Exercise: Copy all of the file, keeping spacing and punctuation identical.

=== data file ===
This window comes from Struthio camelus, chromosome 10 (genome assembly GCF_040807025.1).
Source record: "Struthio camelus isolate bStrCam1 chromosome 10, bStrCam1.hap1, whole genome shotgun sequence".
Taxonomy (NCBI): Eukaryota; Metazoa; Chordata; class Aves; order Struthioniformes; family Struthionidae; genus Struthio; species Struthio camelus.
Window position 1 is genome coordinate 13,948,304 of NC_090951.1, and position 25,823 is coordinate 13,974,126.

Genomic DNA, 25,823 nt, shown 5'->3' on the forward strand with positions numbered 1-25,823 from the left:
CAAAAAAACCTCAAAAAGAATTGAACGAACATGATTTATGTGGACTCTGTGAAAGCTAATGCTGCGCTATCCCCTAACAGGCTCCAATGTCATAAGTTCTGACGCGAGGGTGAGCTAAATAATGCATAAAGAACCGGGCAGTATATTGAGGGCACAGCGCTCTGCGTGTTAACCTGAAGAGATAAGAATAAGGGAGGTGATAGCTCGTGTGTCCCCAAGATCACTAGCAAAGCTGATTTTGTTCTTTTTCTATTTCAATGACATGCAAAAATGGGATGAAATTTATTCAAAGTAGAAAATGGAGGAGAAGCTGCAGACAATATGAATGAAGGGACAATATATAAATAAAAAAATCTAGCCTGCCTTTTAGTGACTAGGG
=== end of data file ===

This window comes from Struthio camelus, chromosome 10 (genome assembly GCF_040807025.1).
Source record: "Struthio camelus isolate bStrCam1 chromosome 10, bStrCam1.hap1, whole genome shotgun sequence".
Taxonomy (NCBI): Eukaryota; Metazoa; Chordata; class Aves; order Struthioniformes; family Struthionidae; genus Struthio; species Struthio camelus.
Window position 1 is genome coordinate 13,948,304 of NC_090951.1, and position 25,823 is coordinate 13,974,126.

Genomic DNA, 25,823 nt, shown 5'->3' on the forward strand with positions numbered 1-25,823 from the left:
CAAAAAAACCTCAAAAAGAATTGAACGAACATGATTTATGTGGACTCTGTGAAAGCTAATGCTGCGCTATCCCCTAACAGGCTCCAATGTCATAAGTTCTGACGCGAGGGTGAGCTAAATAATGCATAAAGAACCGGGCAGTATATTGAGGGCACAGCGCTCTGCGTGTTAACCTGAAGAGATAAGAATAAGGGAGGTGATAGCTCGTGTGTCCCCAAGATCACTAGCAAAGCTGATTTTGTTCTTTTTCTATTTCAATGACATGCAAAAATGGGATGAAATTTATTCAAAGTAGAAAATGGAGGAGAAGCTGCAGACAATATGAATGAAGGGACAATATATAAATAAAAAAATCTAGCCTGCCTTTTAGTGACTAGGG